Another two species of large raptors are known to prey on the big macaws these are the Black-and-white Hawk-Eagle (Spizastur melanoleucus) and the Harpy Eagle (Harpia harpija). Studies of the Black-and-white Hawk-Eagle have shown that they are specialists on large birds and that macaws and Amazon parrots are likely a regular part of their diet. In Peru I watched one of these small eagles dive from a great height on to a densly forested hillside and as he entered the forested hillside a group of 9 Military Macaws quickly vacated the premises flying off in the opposite direction. The Harpy Eagle is not just the largest eagle in South America and one of the most powerful birds in the world, it is also a known macaw killer. In Brazil they have been seen taking adult Hyacinth Macaws. Studies in the Tambopata region have confirmed that these large eagles have killed both Yellow-crowned Amazon and Green-winged Macaw during the nesting season. In the early 1990's one of the hand-raised macaws at Tambopata Research Center was captured shortly after fledging by a Harpy Eagle. In early 2000 I was watching a Scarlet Macaw nest hoping that the nearly 3-month-old chick would fledge as I watched. Instead I saw a visit by an adult Harpy Eagle. The eagle flew in and thoroughly inspected the area, almost as though it was expecting to find a newly fledged young macaw. The macaw parents flew from the tree and flew in large circles screaming intense alarm calls until the eagle took off. As I watched, the eagle flew in the direction of another nest where a chick had fledged earlier that day. At 2 pm that afternoon we found an explosion of feathers where the newly fledged chick had been killed. Was it the Harpy Eagle I had just seen? I will never know, but I wouldn't be surprised.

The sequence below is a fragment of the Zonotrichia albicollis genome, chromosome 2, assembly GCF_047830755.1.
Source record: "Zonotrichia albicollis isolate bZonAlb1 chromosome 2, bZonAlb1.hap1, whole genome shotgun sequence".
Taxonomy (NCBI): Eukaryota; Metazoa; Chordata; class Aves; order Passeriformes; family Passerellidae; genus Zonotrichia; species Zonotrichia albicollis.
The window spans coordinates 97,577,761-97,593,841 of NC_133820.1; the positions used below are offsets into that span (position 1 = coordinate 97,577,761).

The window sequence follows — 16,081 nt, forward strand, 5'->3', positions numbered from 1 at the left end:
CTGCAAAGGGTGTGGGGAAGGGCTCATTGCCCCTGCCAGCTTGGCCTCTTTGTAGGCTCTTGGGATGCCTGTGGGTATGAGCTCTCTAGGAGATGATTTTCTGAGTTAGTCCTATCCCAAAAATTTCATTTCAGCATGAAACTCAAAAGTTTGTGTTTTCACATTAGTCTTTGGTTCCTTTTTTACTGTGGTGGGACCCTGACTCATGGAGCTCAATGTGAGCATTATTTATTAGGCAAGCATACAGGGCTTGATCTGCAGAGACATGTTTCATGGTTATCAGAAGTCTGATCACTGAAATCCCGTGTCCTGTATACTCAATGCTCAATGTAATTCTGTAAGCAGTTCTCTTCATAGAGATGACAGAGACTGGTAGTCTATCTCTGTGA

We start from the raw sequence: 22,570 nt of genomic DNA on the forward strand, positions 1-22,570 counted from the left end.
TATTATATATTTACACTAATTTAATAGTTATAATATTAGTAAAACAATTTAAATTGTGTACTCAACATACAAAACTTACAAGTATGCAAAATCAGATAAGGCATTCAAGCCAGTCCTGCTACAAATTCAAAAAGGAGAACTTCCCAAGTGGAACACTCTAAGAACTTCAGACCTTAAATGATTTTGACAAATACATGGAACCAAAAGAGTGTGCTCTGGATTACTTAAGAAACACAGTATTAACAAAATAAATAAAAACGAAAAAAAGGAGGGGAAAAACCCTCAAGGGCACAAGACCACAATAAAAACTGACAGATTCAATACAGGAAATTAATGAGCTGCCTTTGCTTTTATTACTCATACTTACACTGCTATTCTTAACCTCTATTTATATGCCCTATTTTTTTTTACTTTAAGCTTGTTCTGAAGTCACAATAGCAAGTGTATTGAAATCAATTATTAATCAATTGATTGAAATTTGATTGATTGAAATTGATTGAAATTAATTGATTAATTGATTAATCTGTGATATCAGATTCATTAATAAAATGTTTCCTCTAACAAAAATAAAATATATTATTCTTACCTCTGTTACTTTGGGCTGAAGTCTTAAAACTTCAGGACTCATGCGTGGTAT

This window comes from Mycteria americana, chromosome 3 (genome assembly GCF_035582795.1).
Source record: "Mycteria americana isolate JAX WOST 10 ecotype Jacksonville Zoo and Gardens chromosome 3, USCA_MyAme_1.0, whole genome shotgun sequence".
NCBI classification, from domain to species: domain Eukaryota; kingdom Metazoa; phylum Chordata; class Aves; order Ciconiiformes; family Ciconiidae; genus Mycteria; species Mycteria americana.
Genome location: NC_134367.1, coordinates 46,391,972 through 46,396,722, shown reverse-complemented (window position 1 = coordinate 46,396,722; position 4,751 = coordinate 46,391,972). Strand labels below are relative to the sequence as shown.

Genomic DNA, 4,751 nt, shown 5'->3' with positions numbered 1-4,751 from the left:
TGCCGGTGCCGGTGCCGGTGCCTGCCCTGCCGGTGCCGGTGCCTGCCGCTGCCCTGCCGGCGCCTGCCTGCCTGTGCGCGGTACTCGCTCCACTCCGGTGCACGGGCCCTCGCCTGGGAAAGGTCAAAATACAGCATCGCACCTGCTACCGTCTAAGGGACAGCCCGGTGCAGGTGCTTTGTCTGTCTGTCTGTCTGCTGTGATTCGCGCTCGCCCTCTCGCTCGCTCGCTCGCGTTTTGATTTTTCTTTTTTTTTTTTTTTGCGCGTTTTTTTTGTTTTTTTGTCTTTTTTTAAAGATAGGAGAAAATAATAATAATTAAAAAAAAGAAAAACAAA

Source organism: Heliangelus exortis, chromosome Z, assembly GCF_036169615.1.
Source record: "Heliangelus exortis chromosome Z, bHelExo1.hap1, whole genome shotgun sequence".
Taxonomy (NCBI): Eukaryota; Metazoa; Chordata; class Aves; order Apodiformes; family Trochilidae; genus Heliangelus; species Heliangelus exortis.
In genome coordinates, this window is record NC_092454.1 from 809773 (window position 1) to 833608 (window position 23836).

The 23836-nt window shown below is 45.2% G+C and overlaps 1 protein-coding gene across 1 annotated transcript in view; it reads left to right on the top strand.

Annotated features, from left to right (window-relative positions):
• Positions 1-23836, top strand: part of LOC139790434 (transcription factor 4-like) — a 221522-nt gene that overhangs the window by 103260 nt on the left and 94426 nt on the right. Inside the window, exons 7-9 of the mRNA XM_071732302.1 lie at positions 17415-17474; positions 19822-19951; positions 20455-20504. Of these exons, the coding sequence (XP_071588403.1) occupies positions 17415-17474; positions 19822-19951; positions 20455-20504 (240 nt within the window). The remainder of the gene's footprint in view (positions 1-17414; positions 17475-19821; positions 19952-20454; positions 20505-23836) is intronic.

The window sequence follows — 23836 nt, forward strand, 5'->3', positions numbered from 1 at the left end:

What other birds eat parrots? That depends on the size of the parrot. The Thick-billed Parrot reintroduction project in the early 1990's was ended in part because a large female Northern Goshawk (Accipiter gentilis) found the newly released flock of parrots. She made frequent attacks on the feeder where food was placed daily for the parrots and succeeded in killing 4 of the newly released birds. Other hawks in the genus Accipiter are also known parrot predators. I have seen a picture of a Brown Goshawk (Accipiter fasciatus) on a wild Gala (Elophus roseicapillus) that it had just captured in Australia.

The small parakeets and parrotlets seem to have many enemies. I have seen Roadside Hawks (Buteo magnirostris) eating parrotlets and parakeets like the Dusky-billed Parrotlet (Forpus sclateri) and Dusky-headed Parakeet (Aratinga weddellii) near the clay licks in Peru. Despite this, larger parrots pay no attention to the small (30 inch wingspan) Roadside Hawk and these hawks are usually content to hunt spiders and insects even as parrots descend to take clay nearby.